Hitchcock – Movie Review

Hitchcock.  It was a fascinating movie about the man, his wife, and the making of Psycho.  Anthony Hopkins was fantastic, and nearly unrecognizable.  Helen Mirren is always a favorite and did a great job as well as his well-spoken wife.  Here are some of the things I just loved about it:

  1. Their partnership.  She was often in the shadows, and she surely wasn’t given the recognition he received, but make no mistake, she was a critical part of his success…and (at least by the end of the story) he knew it.
  2. Hitchcock’s wife.  She was intelligent and confident and she balanced a remarkable ability to humbly choose her battles.  She let a lot of things go.  She wasn’t prone to jealousy or insecurity (such that she couldn’t master it), but she did know when to defend herself—and when she did speak up, she did so calmly, without bitterness, but loaded with strength, confidence and authority.
  3. Their risk taking, adventurous life.  Hitch wasn’t content to continue making the same films, even though it garnered a lot of money and success.  He wanted to do new things, to keep on the cutting edge.  He said, “We didn’t have a lot of money, or any time, but we had a lot of fun…took risks…I just want to feel that freedom again.”  He attempted Psycho later in his established career.  He could have coasted.  He had a formula that worked.  He could have stayed comfortable.  Instead, he took a huge risk with a new kind of film, funding it himself (with his house) because no one else would.  He tells his wife, “If this pictures fails…we’ll be in for a long, humiliating bout of crow eating.”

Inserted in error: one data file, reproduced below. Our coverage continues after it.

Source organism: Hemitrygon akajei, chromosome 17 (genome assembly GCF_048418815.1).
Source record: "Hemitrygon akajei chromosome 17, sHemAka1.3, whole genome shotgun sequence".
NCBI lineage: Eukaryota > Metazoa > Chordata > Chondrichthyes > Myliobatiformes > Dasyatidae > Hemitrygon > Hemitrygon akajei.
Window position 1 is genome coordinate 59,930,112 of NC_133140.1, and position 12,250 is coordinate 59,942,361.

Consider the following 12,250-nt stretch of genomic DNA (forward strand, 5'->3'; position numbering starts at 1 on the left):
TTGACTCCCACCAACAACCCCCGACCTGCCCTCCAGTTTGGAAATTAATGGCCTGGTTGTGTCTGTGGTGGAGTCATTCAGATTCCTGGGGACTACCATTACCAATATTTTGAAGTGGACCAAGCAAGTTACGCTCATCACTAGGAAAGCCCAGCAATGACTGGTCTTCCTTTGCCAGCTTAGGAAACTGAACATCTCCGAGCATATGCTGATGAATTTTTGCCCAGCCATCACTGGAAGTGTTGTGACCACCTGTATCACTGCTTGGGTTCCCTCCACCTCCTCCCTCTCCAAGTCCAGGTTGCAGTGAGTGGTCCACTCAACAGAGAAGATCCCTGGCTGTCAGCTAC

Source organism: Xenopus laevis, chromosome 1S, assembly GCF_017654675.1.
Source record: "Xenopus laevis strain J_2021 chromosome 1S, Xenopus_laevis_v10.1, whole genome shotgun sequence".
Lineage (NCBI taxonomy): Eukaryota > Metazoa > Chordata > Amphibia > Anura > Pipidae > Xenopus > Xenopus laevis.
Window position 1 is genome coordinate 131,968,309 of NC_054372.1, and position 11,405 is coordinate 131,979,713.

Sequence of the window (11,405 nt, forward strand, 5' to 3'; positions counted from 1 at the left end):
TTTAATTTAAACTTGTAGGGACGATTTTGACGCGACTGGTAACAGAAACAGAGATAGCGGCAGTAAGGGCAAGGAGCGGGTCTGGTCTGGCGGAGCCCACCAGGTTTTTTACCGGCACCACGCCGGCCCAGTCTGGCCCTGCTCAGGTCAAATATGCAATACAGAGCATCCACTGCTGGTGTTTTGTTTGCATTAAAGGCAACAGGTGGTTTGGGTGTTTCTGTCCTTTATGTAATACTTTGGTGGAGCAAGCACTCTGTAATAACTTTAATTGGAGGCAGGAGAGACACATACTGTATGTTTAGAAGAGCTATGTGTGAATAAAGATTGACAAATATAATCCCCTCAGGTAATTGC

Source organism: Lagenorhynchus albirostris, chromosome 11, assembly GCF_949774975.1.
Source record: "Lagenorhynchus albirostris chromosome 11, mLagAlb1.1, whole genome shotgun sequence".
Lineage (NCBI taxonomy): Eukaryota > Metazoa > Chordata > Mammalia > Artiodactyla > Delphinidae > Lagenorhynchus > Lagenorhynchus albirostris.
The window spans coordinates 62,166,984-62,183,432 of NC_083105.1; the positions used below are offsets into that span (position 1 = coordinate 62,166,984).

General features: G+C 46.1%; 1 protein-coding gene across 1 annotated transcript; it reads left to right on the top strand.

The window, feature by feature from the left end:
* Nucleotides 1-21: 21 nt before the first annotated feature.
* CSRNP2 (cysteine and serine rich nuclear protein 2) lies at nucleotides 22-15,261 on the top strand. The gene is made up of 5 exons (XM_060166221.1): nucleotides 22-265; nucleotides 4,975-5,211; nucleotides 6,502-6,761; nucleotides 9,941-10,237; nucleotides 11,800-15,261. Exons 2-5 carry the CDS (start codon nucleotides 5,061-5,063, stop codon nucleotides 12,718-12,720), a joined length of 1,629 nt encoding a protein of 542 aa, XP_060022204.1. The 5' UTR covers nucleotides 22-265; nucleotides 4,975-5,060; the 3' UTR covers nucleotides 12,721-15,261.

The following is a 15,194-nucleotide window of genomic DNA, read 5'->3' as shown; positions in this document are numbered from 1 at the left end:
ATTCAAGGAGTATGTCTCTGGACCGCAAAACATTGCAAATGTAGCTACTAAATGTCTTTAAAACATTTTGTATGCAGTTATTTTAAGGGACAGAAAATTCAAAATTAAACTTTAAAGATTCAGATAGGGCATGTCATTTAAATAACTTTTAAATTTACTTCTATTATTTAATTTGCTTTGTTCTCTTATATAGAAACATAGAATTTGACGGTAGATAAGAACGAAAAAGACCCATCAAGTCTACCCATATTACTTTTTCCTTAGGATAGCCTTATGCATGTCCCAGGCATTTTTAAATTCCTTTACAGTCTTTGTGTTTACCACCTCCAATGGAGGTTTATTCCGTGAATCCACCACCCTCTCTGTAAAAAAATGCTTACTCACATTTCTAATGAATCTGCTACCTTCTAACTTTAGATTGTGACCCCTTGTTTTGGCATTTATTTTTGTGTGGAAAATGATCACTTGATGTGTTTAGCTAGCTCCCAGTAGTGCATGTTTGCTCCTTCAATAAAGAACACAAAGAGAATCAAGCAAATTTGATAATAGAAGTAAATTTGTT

4. The victory.  When the first cut of Psycho was obviously not going to be a success, his wife jumped in and said she liked her house and didn’t plan to lose it.  That’s when she jumped in to help him make his film a success.  Their teamwork and partnership was the key to the movie’s success.   A success which was all the sweeter because so much was on the line if they failed.

Questions for Discussion:

  • Hitchcock was sometimes prone to think that his success was due solely to his own genius, but no man is an island.  Who are the people who help you succeed?  Do you sometimes struggle to remember how critical they are in your success? 
  • How well do you choose your battles?  Do you feel a need to constantly defend and justify yourself?  When you do, do you do so with calm, confident strength, or do you unleash in hurt, anger and bitterness?  
  • There’s a fine line between being too cautious and foolishly risky—that balance is adventure.  Where in the spectrum does your life fall?  What do you believe in so much that you are willing to risk it all to see it happen?  Do you have anyone who believes in you so much they are willing to risk it all with you?
  • Victory is sweeter when it’s costly.  What have been your sweetest victories in life?  Is there anything you are sacrificing for now which, when it happens, will be a sweet, beautiful victory?

As I’ve shared my favorite highlights of the film, I would be remiss to leave this one out.  The best line of the movie came at the end, after Psycho’s unbelievably successful premier, when Hitchcock so sweetly, so tenderly, told his wife that of all the Hitchcock blondes (he was notoriously fascinated with his blonde female stars), she was the most beautiful of all.  She said she had been waiting thirty years to hear him say that.  And his perfect, wry reply was that “And that, my dear, is why they call me the master of suspense.”  Brilliant.

Review by Stacey Tuttle